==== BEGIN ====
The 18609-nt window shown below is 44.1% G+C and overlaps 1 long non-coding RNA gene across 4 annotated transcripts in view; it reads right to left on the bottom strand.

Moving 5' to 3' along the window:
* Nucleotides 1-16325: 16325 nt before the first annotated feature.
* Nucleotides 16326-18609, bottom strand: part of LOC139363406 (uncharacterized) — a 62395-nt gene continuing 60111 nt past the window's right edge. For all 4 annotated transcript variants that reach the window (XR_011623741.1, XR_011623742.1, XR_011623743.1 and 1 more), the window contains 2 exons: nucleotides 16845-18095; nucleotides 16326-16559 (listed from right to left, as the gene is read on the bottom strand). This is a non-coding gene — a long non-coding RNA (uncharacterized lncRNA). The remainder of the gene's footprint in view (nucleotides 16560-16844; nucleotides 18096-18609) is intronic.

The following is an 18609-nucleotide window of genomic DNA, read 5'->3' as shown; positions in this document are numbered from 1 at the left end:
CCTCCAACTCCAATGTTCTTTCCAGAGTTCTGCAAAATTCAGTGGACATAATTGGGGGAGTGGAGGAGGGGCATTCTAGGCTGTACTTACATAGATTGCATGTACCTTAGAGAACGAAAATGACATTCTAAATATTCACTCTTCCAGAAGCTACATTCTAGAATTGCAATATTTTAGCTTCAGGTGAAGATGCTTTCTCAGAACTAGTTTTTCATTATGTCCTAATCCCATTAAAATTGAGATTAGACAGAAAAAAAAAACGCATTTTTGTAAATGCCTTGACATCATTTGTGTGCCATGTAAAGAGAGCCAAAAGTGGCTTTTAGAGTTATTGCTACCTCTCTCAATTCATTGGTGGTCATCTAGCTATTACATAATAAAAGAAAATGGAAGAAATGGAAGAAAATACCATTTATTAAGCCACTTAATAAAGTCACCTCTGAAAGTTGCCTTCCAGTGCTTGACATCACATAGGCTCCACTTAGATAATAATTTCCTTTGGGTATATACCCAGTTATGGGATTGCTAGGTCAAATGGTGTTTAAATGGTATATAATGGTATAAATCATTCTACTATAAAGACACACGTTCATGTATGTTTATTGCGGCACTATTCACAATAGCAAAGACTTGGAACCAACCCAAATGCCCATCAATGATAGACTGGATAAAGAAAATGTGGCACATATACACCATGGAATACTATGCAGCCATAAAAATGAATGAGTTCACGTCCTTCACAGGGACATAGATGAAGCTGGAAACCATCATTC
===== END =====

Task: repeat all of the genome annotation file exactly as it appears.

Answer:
The 18609-nt window shown below is 44.1% G+C and overlaps 1 long non-coding RNA gene across 4 annotated transcripts in view; it reads right to left on the bottom strand.

Moving 5' to 3' along the window:
* Nucleotides 1-16325: 16325 nt before the first annotated feature.
* Nucleotides 16326-18609, bottom strand: part of LOC139363406 (uncharacterized) — a 62395-nt gene continuing 60111 nt past the window's right edge. For all 4 annotated transcript variants that reach the window (XR_011623741.1, XR_011623742.1, XR_011623743.1 and 1 more), the window contains 2 exons: nucleotides 16845-18095; nucleotides 16326-16559 (listed from right to left, as the gene is read on the bottom strand). This is a non-coding gene — a long non-coding RNA (uncharacterized lncRNA). The remainder of the gene's footprint in view (nucleotides 16560-16844; nucleotides 18096-18609) is intronic.

The following is an 18609-nucleotide window of genomic DNA, read 5'->3' as shown; positions in this document are numbered from 1 at the left end:
CCTCCAACTCCAATGTTCTTTCCAGAGTTCTGCAAAATTCAGTGGACATAATTGGGGGAGTGGAGGAGGGGCATTCTAGGCTGTACTTACATAGATTGCATGTACCTTAGAGAACGAAAATGACATTCTAAATATTCACTCTTCCAGAAGCTACATTCTAGAATTGCAATATTTTAGCTTCAGGTGAAGATGCTTTCTCAGAACTAGTTTTTCATTATGTCCTAATCCCATTAAAATTGAGATTAGACAGAAAAAAAAAACGCATTTTTGTAAATGCCTTGACATCATTTGTGTGCCATGTAAAGAGAGCCAAAAGTGGCTTTTAGAGTTATTGCTACCTCTCTCAATTCATTGGTGGTCATCTAGCTATTACATAATAAAAGAAAATGGAAGAAATGGAAGAAAATACCATTTATTAAGCCACTTAATAAAGTCACCTCTGAAAGTTGCCTTCCAGTGCTTGACATCACATAGGCTCCACTTAGATAATAATTTCCTTTGGGTATATACCCAGTTATGGGATTGCTAGGTCAAATGGTGTTTAAATGGTATATAATGGTATAAATCATTCTACTATAAAGACACACGTTCATGTATGTTTATTGCGGCACTATTCACAATAGCAAAGACTTGGAACCAACCCAAATGCCCATCAATGATAGACTGGATAAAGAAAATGTGGCACATATACACCATGGAATACTATGCAGCCATAAAAATGAATGAGTTCACGTCCTTCACAGGGACATAGATGAAGCTGGAAACCATCATTC